But for those of you who avail yourselves of input from peer critique groups, think about it: Any Critiquer Can Know Your Story Only From a Critical-Mind Standpoint. Why in the world would you trust someone else’s critical mind over your own creative subconscious?

Why? Because you lack self-confidence. You trust your critical mind, and even others’ critical minds, more than you trust your own unique, creative subconscious and your own authorial voice. That wonderful, one of a kind thing that comes naturally from inside you.

And that is just a shame.

Intentionally writing sloppy is not a matter of “doing what works” (another cliché); it’s a matter of doing what wastes time.

Today, a trip to Tucson for a followup with a surgeon. I wrote a little more in the early morning. Those numbers (from yesterday and today) are reported below.

Talk with you again soon.

Of Interest

See “Spoilers” at

See “e-Book Cover Design Awards, October 2019” at Especially if you design your own covers, check these out and the judge’s comments. Some good stuff here.

Note: I regularly follow a distinctly small number of blogs. If you know of any that I haven’t mentioned here in the past, please share those with me. Thanks.

The Numbers

Writing of Blackwell Ops 7: Philip Dunstan
(Brought forward…… 25849)

Day 16…… 1700 words. Total words to date…… 27549
Day 17…… 1018 words. Total words to date…… 28567
Day 18…… 1687 words. Total words to date…… 30254

Fiction words today…………………… 1687
Nonfiction words today…………… 900 (Journal)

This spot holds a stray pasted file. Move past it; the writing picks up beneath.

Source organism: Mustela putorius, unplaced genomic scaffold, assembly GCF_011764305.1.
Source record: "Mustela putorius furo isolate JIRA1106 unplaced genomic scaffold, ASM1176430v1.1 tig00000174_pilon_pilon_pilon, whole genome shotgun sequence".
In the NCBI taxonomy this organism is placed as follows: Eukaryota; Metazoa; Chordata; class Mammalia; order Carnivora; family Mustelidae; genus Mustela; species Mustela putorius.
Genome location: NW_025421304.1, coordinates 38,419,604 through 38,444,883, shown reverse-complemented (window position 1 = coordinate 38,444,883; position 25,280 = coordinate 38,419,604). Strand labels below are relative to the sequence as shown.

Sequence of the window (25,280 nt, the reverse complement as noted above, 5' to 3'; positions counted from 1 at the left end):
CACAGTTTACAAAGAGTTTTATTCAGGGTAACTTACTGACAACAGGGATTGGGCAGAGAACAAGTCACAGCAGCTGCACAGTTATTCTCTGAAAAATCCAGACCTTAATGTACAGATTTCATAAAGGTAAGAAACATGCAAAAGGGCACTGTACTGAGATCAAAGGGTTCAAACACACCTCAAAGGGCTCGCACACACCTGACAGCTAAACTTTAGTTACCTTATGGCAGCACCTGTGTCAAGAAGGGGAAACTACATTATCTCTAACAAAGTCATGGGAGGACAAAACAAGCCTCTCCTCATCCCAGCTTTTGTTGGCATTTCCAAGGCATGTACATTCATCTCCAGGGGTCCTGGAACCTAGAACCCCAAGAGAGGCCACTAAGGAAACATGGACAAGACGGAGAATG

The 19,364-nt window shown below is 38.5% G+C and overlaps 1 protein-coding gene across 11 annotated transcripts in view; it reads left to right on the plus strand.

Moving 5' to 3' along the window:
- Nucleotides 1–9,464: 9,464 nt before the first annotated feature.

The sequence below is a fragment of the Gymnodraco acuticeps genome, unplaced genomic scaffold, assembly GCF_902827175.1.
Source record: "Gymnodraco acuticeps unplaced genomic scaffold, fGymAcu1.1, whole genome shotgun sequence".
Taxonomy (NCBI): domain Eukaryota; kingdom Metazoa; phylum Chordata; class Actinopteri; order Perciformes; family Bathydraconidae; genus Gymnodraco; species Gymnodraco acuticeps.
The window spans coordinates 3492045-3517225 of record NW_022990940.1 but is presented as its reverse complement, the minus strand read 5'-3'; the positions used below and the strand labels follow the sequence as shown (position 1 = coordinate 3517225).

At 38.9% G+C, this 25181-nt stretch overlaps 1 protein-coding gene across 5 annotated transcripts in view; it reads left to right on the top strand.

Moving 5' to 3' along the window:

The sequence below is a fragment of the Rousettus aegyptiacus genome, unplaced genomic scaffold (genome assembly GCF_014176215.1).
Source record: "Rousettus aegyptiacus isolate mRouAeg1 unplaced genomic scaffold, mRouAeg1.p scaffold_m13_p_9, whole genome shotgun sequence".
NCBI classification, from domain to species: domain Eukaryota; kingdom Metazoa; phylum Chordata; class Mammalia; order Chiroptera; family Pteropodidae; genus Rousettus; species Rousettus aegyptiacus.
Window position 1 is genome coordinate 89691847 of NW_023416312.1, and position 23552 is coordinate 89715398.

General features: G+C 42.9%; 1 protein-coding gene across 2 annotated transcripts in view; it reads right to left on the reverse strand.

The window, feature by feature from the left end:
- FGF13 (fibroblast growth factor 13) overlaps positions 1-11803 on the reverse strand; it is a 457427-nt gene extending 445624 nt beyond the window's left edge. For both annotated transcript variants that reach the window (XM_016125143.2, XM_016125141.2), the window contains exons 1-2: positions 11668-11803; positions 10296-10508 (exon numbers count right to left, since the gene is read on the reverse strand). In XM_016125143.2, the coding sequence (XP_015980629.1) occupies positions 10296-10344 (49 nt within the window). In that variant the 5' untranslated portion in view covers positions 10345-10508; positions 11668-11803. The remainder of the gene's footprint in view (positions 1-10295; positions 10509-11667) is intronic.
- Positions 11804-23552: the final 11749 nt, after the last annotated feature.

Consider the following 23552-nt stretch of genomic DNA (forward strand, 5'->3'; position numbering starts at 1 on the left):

Total fiction words for the month……… 10886
Total fiction words for the year………… 395979
Total nonfiction words for the month… 18280
Total nonfiction words for the year…… 299360
Total words for the year (fiction and this blog)…… 695339

Calendar Year 2019 Novels to Date…………………… 7
Calendar Year 2019 Novellas to Date……………… 1
Calendar Year 2019 Short Stories to Date… 4
Novels (since Oct 19, 2014)…………………………………… 43
Novellas (since Nov 1, 2015)………………………………… 8
Short stories (since Apr 15, 2014)………………… 197
Short story collections……………………………………………… 31

5 thoughts on “The Journal: Write Sloppy?”

  1. If I may, I believe I read the same brief article that Dan refers to and there are a couple of interpretations that can be made. Personally, I didn’t take the author’s advice as recommending sloppy writing, so much as another take on Dean’s “Dare to Be Bad” attitude. He appeared to be advocating to write and publish the story, no matter how bad of a job you think it is. Stop being afraid. Then write and publish the next, and so on. That’s how we improve.

    Now if only I could remember where I read the interview, I’d love to share the link with you and get your take. 🙂

    • Thanks, Phillip. Honestly, I kind’a sort’a thought it might be something like that, but in the moment it led to a point of instruction, so I took it and ran with it. Also, thanks for the link. I’ll look it over and reply privately.

  2. I’ll raise my hand here and admit I’ve written many a subpar first draft. ‘But I’ll fix it later’ becomes a misery for me of trying to force myself back through the book. I’ve even paid others to fix it, but in the end I have to go through and fix it anyway. I’m trying to change my ways. No, I am changing my ways! The last book I wrote was a breeze. But I’m now stuck back in editing hell, fixing two books that I wrote and walked away from. Sigh. Never again. Thanks for the post.

    • Thanks, Diane. Been there. It isn’t easy. One other solution is to take the same idea from one of those “other” books and redraft it. Just write it again, but this time with your new knowledge. The trick would be to use only the premise and characters, and let the story take whatever direction it takes. Chances are even the ending will be different. Might be an interesting experiment.

      On the other hand, if the ideas have already worn you out, you might not want to do that.